A qualified financial planner who is on top of the changing face of the world of planning and investments can help you navigate the murky waters.

Dana’s Take The baby boomer generation is creating a new retirement lifestyle. But what will our kids’ retirement look like? Will there be a new new normal by the time they reach retirement age? And what will retirement look like for them?

With all the changes taking place in the financial world in everything from how we handle paying bills to how we save for the future, it’s very hard to imagine what tools we need to give our kids in order for them to achieve the type of retirement we’ve dreamed of for ourselves.

But will they even want the same type of retirement that we envision for ourselves? It’s important to teach our children money skills based on the world as it is today, but make sure they adapt those skills to match changing trends as they mature into their own retirement dreams.

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Financial Spring Cleaning

Ray’s Take: This time of year our thoughts turn to spring – and cleaning. Sprucing up our yard. Clearing out closets and other clutter. But how about our finances? Spring is a great time to take a look at debt, savings, budgets and retirement plans with an eye to getting them all in shape.

Take a look at any holiday debt you incurred and make plans to pay it off. According to Consumer Reports, approximately 7 percent of shoppers go into the new holiday season still paying off debt from the previous one. If there’s any interest being incurred, that’s the place to start. Taking steps to pay it now will leave money to save before the next holiday season rolls around.

Take a look at your credit reports to make sure there’s nothing on them that’s incorrect, and if there is, take steps to get it corrected. You can get a free report every 12 months to help ensure there is no false information reported about you. Line up all debt in order of interest rate and start knocking them down.

How about your budget? If you don’t have one, do it now. If you do, how have you been doing with it? Over it? Under it? Now is a good time to review your budget and make any adjustments to get back on track if you’ve swerved off it, or to tweak it to make it work even better for you.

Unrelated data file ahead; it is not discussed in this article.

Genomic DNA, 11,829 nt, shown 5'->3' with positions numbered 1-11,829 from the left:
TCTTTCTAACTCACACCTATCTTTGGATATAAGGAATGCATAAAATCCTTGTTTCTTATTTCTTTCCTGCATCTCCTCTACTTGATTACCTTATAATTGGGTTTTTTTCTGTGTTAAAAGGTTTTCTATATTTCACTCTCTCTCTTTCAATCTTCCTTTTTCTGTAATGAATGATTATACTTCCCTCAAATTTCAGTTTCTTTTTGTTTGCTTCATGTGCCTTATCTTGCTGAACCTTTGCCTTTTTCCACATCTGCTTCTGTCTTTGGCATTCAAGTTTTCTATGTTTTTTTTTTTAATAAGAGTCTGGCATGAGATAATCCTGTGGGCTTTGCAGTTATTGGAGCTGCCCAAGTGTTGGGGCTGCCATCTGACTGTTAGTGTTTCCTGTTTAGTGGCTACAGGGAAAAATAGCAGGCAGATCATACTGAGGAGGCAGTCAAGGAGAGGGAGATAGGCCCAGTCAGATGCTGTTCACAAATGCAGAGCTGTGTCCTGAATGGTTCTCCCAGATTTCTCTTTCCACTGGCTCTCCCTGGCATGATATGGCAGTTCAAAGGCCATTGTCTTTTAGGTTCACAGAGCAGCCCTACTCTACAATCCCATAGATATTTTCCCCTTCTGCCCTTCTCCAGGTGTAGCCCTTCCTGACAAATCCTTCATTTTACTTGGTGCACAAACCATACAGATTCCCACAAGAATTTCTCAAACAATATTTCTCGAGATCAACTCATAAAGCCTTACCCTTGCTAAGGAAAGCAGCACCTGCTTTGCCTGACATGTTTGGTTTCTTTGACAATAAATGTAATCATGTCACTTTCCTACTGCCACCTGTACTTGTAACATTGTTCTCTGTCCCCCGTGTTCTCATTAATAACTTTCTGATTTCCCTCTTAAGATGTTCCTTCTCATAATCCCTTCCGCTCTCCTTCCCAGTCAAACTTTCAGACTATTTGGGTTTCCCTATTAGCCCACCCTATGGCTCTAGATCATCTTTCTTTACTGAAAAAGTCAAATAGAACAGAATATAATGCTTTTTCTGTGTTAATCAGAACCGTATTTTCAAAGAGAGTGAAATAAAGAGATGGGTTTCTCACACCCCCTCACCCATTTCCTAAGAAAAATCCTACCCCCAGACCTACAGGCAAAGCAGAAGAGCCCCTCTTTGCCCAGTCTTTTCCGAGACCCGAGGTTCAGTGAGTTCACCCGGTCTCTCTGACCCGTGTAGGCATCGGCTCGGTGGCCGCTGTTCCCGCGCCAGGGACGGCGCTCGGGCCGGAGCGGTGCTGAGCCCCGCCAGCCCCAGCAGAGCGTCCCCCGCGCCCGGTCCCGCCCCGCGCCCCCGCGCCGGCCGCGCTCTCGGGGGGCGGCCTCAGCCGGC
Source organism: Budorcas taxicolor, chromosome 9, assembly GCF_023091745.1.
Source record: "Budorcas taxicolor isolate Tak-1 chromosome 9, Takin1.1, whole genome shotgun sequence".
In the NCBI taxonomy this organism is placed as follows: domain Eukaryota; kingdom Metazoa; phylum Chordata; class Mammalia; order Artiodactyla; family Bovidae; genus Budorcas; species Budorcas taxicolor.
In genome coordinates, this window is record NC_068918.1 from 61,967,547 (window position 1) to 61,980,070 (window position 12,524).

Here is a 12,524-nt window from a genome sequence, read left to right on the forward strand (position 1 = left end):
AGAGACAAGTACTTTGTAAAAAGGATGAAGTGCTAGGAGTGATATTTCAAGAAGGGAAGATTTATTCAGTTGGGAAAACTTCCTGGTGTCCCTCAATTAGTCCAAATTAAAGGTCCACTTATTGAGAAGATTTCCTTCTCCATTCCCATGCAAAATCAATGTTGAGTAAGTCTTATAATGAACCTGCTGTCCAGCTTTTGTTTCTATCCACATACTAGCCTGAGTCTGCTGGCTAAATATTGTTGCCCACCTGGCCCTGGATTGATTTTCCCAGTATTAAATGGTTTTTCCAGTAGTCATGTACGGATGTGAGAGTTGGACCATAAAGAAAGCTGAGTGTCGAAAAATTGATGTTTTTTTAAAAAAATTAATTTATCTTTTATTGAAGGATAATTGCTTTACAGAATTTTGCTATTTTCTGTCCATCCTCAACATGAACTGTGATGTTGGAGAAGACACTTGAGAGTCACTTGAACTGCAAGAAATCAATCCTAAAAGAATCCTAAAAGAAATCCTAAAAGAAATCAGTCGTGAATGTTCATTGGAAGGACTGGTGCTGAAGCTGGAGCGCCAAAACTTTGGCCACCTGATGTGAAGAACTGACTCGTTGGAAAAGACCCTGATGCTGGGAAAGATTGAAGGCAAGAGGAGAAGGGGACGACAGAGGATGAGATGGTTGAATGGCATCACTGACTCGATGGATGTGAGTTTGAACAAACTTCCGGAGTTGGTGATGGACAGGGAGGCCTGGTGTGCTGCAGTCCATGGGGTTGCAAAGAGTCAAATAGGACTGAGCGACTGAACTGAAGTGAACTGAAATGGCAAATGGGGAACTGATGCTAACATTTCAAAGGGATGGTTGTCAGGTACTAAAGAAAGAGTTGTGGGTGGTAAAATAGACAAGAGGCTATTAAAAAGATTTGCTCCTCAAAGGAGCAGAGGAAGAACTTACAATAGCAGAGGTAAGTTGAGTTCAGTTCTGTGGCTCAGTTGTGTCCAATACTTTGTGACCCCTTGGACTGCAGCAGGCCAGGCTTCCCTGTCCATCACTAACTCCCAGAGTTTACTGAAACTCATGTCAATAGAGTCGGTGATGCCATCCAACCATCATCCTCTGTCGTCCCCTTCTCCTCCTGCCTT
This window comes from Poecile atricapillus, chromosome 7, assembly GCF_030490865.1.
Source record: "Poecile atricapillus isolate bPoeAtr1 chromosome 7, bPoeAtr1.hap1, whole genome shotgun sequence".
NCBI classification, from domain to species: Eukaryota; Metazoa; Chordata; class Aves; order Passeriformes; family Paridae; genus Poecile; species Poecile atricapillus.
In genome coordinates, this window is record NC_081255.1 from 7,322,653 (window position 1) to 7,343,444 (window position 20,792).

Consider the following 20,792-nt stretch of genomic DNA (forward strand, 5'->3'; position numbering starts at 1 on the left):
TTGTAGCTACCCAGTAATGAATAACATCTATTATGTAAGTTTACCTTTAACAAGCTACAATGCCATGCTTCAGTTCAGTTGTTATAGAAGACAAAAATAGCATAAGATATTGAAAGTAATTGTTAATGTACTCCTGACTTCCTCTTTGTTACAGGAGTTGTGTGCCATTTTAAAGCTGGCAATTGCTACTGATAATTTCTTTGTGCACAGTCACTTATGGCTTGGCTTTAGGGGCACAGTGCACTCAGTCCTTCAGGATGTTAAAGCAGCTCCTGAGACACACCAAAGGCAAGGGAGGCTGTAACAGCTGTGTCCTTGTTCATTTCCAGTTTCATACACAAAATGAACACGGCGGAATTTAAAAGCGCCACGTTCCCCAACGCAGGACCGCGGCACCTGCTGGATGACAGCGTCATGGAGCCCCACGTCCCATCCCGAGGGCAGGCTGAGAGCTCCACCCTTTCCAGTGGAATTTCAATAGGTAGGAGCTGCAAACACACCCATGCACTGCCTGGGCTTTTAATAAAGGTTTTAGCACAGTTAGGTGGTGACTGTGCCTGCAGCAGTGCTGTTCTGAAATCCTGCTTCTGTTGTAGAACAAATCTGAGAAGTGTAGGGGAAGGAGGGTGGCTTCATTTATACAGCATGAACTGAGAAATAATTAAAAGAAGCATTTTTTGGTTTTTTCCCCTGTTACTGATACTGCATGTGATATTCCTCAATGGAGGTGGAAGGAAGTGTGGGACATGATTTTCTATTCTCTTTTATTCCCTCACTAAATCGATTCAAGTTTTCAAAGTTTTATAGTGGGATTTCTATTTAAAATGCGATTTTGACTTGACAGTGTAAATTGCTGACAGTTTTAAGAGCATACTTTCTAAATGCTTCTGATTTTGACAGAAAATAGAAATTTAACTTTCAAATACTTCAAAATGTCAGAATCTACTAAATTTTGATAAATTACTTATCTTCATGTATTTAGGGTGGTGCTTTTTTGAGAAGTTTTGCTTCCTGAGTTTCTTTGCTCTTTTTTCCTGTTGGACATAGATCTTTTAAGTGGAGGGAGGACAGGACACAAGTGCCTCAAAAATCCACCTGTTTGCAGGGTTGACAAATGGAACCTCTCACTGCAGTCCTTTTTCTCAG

Multiple 401(k) accounts should be consolidated if possible. Look at your options and choose the plan with the lowest fees. Make sure your asset allocation is consistent with your plan. If you have changed jobs a few times, you may have left your 401(k) to continue being handled by your previous employer. Combining multiple 401(k)’s makes it easier to manage these accounts and to avoid paying fees to multiple managers.

Taking steps to keep your financial house in order will pay dividends all year long. Once you’ve done that, you can relax in the knowledge that you’ve checked that off your to-do list.

Dana’s Take: While you have your mind on spring-cleaning, take a look in your purse or wallet. Did you find any partially used or unused gift cards languishing in there? If you don’t plan to use them, investigate websites that will pay you cash to take them off your hands.

How about your closet? Do you constantly feel like you have nothing to wear, but the closet is bursting at the seams? Winnow that wardrobe down and sell the rest. Your closet will thank you.

Go through your loyalty cards and frequent flyer points. Tally everything up and use points that are on the verge of expiration.

Doing simple spring-cleaning chores like these can result in more cash in your life. What’s not to love?

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Financial Freedom

Ray’s Take We have been trying to move away from using the word “retirement” and instead focus on achieving “financial freedom.” But have you ever asked yourself what financial freedom is? 

It may have a different meaning to you than to your friends or your spouse. There are bound to be many opinions and some disagreement, even with a spouse or other family member.

In other words, there are many routes to financial freedom and many pictures of what financial freedom looks like.

The first step to financial freedom for a couple is to have a discussion with your spouse and family about what financial freedom means to each of you. It’s difficult to create a plan to get to your destination if you aren’t working toward the same point.